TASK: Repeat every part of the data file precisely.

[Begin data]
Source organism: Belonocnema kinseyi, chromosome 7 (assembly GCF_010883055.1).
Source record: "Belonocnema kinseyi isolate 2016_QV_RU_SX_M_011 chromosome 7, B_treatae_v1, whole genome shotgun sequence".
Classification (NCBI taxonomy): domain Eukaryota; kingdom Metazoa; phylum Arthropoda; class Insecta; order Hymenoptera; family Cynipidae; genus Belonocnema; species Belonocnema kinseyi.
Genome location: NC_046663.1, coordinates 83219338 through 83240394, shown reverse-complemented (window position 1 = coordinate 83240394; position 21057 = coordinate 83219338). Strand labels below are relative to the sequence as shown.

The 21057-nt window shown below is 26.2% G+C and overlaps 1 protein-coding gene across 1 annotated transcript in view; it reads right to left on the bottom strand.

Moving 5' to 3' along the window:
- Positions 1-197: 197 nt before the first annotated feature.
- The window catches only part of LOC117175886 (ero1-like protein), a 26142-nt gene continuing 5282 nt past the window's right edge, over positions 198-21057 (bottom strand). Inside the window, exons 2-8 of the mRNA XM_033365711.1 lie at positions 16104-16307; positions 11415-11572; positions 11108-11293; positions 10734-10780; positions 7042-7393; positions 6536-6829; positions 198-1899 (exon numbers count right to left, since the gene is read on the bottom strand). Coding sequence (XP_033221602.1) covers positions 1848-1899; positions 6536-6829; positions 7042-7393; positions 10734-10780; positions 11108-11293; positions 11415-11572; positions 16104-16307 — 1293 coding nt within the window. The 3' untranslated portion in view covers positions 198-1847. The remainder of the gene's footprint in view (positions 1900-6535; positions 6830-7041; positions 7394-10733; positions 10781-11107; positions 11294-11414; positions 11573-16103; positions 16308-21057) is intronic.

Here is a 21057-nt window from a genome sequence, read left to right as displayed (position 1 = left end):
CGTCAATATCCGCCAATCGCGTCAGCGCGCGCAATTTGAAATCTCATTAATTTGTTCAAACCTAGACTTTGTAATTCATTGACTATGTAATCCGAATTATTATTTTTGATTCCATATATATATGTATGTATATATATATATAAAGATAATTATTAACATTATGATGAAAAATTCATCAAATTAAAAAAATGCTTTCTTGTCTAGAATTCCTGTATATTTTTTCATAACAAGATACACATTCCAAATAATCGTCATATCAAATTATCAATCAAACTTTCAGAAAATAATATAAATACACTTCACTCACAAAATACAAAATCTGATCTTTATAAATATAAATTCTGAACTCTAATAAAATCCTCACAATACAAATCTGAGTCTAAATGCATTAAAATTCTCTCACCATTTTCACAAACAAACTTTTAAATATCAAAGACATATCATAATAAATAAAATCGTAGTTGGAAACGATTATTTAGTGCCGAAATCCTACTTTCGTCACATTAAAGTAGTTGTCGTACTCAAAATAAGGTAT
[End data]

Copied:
Source organism: Belonocnema kinseyi, chromosome 7 (assembly GCF_010883055.1).
Source record: "Belonocnema kinseyi isolate 2016_QV_RU_SX_M_011 chromosome 7, B_treatae_v1, whole genome shotgun sequence".
Classification (NCBI taxonomy): domain Eukaryota; kingdom Metazoa; phylum Arthropoda; class Insecta; order Hymenoptera; family Cynipidae; genus Belonocnema; species Belonocnema kinseyi.
Genome location: NC_046663.1, coordinates 83219338 through 83240394, shown reverse-complemented (window position 1 = coordinate 83240394; position 21057 = coordinate 83219338). Strand labels below are relative to the sequence as shown.

The 21057-nt window shown below is 26.2% G+C and overlaps 1 protein-coding gene across 1 annotated transcript in view; it reads right to left on the bottom strand.

Moving 5' to 3' along the window:
- Positions 1-197: 197 nt before the first annotated feature.
- The window catches only part of LOC117175886 (ero1-like protein), a 26142-nt gene continuing 5282 nt past the window's right edge, over positions 198-21057 (bottom strand). Inside the window, exons 2-8 of the mRNA XM_033365711.1 lie at positions 16104-16307; positions 11415-11572; positions 11108-11293; positions 10734-10780; positions 7042-7393; positions 6536-6829; positions 198-1899 (exon numbers count right to left, since the gene is read on the bottom strand). Coding sequence (XP_033221602.1) covers positions 1848-1899; positions 6536-6829; positions 7042-7393; positions 10734-10780; positions 11108-11293; positions 11415-11572; positions 16104-16307 — 1293 coding nt within the window. The 3' untranslated portion in view covers positions 198-1847. The remainder of the gene's footprint in view (positions 1900-6535; positions 6830-7041; positions 7394-10733; positions 10781-11107; positions 11294-11414; positions 11573-16103; positions 16308-21057) is intronic.

Here is a 21057-nt window from a genome sequence, read left to right as displayed (position 1 = left end):
CGTCAATATCCGCCAATCGCGTCAGCGCGCGCAATTTGAAATCTCATTAATTTGTTCAAACCTAGACTTTGTAATTCATTGACTATGTAATCCGAATTATTATTTTTGATTCCATATATATATGTATGTATATATATATATAAAGATAATTATTAACATTATGATGAAAAATTCATCAAATTAAAAAAATGCTTTCTTGTCTAGAATTCCTGTATATTTTTTCATAACAAGATACACATTCCAAATAATCGTCATATCAAATTATCAATCAAACTTTCAGAAAATAATATAAATACACTTCACTCACAAAATACAAAATCTGATCTTTATAAATATAAATTCTGAACTCTAATAAAATCCTCACAATACAAATCTGAGTCTAAATGCATTAAAATTCTCTCACCATTTTCACAAACAAACTTTTAAATATCAAAGACATATCATAATAAATAAAATCGTAGTTGGAAACGATTATTTAGTGCCGAAATCCTACTTTCGTCACATTAAAGTAGTTGTCGTACTCAAAATAAGGTAT